the tetracycline of that example. There is obtained the
metaphosphoric, orthophosphoric, pyrophosphoric, and
polyphosphoric; said components being present in the
30 molar ratio of antibiotic to aluminum to acid of not less
than 1:1:1 and not greater than 1:4:12.
2. A complex according to claim 1 in which the tetra
7-chloro-6-demethyltetracycline-aluminum-metaphosphate
cycline antibiotic is tetracycline.
complex in equally good yield.
EXAMPLE l3
Tetracycline-Aluminum-Metapizosphate (1:4:8)
then added 2.15 g. of 6-demethyltetracycline and stirring
was again continued for 30 minutes. The resulting sus
pension was poured into 125 ml. of isopropanol and the
precipitate which formed was collected by ?ltration and
dried in vacuo over P205. There was thus obtained 5.1
20 g. of the 6-demethyltetracycline-aluminum-metaphosphate
In place of the tetracycline of Example 10, there is em
M etaphosphate (1:4:12)
Example 10 is repeated but employing an equimolar
was again continued for one hour. To this solution was
35
3. A complex according to claim 1 in which the tetra
cycline antibiotic is 7-chlorotetracycline.
4. A complex according to claim 1 in which the tetra~
cycline antibiotic is S-hydroxytetracycline.
5. A complex according to claim 1 in which the tetra~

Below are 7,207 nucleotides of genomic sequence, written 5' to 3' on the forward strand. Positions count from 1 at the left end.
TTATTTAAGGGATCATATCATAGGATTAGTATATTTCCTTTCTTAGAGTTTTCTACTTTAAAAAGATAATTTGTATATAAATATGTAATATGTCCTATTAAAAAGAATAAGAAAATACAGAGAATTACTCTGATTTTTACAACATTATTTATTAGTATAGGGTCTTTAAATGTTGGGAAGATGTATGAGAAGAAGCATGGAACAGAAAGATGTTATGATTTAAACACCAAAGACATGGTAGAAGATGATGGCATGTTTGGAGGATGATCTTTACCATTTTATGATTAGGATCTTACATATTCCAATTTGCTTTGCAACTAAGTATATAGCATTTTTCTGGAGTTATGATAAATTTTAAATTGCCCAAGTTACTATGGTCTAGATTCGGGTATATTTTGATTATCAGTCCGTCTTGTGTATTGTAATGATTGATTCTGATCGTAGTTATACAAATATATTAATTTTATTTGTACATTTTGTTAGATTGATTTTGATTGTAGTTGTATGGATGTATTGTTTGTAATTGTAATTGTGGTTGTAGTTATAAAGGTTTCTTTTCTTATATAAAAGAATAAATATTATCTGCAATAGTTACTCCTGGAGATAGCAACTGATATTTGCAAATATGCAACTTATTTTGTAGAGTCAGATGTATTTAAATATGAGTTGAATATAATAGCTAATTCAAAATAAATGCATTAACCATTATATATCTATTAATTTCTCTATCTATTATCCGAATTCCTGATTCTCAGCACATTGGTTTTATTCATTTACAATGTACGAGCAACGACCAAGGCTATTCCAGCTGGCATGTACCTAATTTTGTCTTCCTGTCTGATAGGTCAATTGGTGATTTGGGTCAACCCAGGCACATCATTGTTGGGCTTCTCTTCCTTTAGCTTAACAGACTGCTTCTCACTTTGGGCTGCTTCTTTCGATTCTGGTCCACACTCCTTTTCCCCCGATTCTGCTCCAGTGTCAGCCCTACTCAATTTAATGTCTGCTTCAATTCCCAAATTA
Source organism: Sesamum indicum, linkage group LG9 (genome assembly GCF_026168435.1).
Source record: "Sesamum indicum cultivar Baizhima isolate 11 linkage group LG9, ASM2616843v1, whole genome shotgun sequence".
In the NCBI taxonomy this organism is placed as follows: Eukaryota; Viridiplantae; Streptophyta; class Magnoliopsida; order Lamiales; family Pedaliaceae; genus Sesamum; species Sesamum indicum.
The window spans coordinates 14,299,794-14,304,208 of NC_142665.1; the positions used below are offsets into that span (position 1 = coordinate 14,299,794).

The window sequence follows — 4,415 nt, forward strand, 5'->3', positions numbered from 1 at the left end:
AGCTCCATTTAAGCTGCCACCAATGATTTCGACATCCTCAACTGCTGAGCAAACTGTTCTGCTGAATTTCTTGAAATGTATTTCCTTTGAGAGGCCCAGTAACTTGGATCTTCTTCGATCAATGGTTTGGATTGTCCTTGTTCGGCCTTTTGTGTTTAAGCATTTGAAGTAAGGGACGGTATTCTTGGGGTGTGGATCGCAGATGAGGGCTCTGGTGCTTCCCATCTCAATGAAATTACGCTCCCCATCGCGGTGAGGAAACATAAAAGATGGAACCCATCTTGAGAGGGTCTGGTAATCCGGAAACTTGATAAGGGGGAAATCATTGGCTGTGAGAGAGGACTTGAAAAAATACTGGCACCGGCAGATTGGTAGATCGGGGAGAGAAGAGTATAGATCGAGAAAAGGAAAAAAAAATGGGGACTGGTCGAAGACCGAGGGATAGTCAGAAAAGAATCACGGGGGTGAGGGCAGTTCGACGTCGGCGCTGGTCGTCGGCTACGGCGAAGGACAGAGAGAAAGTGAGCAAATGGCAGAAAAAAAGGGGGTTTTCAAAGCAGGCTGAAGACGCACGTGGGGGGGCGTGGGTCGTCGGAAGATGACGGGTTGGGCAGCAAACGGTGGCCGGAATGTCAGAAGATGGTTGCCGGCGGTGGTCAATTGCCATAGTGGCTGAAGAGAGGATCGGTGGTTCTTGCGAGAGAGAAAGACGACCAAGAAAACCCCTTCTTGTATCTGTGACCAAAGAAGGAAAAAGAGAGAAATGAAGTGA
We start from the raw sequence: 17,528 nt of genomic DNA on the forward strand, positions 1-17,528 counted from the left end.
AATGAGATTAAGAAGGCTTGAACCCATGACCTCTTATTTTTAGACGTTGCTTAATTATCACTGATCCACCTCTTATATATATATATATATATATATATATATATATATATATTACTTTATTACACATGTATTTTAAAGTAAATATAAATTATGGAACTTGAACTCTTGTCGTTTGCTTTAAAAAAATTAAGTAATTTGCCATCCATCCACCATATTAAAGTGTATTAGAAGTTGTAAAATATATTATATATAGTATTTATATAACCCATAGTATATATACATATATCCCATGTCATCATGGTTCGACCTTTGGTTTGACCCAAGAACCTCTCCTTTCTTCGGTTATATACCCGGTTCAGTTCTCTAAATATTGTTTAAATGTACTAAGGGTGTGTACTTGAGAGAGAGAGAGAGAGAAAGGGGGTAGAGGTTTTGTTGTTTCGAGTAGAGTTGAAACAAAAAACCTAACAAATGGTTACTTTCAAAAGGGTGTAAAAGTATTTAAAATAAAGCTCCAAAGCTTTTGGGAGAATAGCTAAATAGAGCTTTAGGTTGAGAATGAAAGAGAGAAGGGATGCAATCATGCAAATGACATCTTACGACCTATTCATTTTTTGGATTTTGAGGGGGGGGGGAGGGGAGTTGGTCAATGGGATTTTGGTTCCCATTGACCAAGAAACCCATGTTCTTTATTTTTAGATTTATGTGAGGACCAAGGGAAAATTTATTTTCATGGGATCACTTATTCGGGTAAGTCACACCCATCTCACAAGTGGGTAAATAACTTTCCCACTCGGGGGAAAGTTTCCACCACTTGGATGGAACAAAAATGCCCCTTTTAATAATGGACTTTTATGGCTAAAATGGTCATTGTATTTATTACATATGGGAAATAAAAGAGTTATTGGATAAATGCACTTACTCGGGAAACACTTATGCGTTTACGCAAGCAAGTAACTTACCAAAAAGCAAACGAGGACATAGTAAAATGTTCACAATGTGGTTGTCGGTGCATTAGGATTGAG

In 100 ml. of chloroform was suspended 9.6 g. of
P205, with stirring, and to this suspension was then added 40 cycline antibiotic is 7-chloro-6-demethyltetracycline.
6. A complex according to claim 1 in which the tetra
1.2 ml. of distilled water. After stirring for 15 minutes,
there was added 100 ml. of methanol and stirring was
continued until a clear solution was obtained. To this
solution was then added 13.6 g. of aluminum isopropoxide
and stirring was again continued for 1.5 hours. To this
solution was then added 7.4 g. of tetracycline and stirring
was again continued for 30 minutes. The resulting sus~
pension was poured into 500 ml. of isopropanol and the
cycline antibiotic is 6-demethyltetracycline.
References Cited in the ?le of this patent
UNITED STATES PATENTS
2,736,725
Ritter ______________ __ Feb. 28, 1956
2,791,609
2,795,528
Kaplan ______________ __ May 7, 1957
Buckwalter et a1. ______ __ June 11, 1957